Posted in Africa, Birds, Nature, Nonfiction, Photography, Travel, Writing

Camp Staff

photograph by Cheryl Merrill
photograph by Cheryl Merrill

 

I turn my head toward the sun’s white-hot eye. Behind my closed eyelids burn a thousand childish sketches of red suns. I hear one of the regular camp staff scratching around my feet for crumbs: a Red-billed Francolin, who believes his territory includes the kitchen shelter and its surroundings. The color of his legs, feet and bill match, but they look more orange than red to me. He’s plump as a pillow, with a bright yellow circle around each eye – but woe to any other francolin who trespasses. The resulting chases are explosive, noisy, and continue until he’s satisfied the intruder is back in the bush where he belongs. Male francolins have spurs on their legs, and they don’t hesitate to use them in fights. When he’s this close I can see the tiny black claws at the end of his toes, and hear his soft chuckles when he finds another crumb.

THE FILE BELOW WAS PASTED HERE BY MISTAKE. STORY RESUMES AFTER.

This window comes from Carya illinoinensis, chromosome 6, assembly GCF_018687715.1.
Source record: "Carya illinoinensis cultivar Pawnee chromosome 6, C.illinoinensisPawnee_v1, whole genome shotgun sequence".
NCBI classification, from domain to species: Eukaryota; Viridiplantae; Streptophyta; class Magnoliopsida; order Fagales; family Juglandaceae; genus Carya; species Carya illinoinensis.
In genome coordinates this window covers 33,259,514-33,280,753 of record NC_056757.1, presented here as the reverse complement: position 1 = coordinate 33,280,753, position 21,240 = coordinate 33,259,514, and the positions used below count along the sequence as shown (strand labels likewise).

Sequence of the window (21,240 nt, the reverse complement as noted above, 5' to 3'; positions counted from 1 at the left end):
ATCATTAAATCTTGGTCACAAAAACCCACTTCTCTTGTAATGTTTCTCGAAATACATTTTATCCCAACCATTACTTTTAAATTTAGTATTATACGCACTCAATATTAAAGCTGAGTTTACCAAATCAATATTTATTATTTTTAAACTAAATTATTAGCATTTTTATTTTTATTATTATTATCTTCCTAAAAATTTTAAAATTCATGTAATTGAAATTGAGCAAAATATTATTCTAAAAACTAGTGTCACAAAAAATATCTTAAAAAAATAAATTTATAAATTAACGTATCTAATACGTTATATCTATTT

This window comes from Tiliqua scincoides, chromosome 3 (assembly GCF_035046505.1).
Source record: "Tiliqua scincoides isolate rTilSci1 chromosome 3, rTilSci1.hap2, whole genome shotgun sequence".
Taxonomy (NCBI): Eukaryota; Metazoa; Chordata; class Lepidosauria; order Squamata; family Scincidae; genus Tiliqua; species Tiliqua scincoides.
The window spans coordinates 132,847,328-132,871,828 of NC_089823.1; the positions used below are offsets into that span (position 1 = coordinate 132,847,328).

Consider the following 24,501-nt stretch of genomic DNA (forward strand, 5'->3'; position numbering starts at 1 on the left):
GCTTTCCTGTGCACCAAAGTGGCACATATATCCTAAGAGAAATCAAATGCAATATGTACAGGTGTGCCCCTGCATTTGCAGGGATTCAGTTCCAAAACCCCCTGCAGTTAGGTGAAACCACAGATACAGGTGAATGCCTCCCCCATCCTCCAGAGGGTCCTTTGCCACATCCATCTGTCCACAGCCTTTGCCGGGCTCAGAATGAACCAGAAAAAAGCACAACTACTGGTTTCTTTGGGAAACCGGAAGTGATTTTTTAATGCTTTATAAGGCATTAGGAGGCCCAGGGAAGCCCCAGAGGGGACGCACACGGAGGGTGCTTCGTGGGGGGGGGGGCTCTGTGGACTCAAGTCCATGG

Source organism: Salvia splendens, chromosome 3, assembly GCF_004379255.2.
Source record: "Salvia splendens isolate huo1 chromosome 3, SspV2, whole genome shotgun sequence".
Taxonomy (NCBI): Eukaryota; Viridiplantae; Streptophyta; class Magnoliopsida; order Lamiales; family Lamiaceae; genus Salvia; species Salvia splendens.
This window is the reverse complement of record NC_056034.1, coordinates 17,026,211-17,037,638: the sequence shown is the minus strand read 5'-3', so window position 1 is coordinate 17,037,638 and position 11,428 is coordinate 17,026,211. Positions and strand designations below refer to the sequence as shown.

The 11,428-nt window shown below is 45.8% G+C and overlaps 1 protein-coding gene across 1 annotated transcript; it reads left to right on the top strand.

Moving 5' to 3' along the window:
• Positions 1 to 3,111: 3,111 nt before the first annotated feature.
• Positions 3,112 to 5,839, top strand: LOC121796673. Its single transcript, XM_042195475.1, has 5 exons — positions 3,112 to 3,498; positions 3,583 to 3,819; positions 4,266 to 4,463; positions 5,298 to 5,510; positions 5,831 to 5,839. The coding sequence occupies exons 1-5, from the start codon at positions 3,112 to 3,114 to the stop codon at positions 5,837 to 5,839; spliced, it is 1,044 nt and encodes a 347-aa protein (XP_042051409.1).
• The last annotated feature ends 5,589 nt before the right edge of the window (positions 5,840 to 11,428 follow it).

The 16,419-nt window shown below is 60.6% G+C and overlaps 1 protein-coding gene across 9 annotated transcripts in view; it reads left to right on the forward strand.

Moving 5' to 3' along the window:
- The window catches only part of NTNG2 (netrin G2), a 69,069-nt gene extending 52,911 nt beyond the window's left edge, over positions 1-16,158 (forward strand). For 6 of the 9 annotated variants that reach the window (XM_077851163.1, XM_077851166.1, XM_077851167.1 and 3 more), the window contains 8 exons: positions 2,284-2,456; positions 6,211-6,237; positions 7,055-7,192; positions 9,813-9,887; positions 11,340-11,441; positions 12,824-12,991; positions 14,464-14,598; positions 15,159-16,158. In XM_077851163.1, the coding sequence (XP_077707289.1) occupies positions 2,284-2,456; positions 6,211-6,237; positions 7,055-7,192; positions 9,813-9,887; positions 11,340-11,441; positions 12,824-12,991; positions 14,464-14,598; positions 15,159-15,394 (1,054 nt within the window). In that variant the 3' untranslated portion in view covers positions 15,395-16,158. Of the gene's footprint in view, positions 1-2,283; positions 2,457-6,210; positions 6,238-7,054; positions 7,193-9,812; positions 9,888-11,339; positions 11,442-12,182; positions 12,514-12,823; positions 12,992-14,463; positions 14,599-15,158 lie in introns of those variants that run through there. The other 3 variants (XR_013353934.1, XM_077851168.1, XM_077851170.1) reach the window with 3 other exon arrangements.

Posted in Africa, Birds, Nature, Photography, Travel

A Surf of Birds

Red-billed Queleas

An Excerpt from my book:

On the far side of a large swath of golden grass the air shimmers, full of birds. As if by some sort of avian telepathy, Red-billed queleas rise and fall in curling waves, with wing-beats that sound like distant surf. Wave after wave washes across the clearing in front of us. It’s impossible to distinguish individual birds among the swell and tumble. Dust rises, perfumed by millions of feathers, hundreds of birds, each bird no bigger than my thumb. The flock settles into a tree. The branches of the tree droop as if suddenly laden with snow, then spring back up as the birds roll on.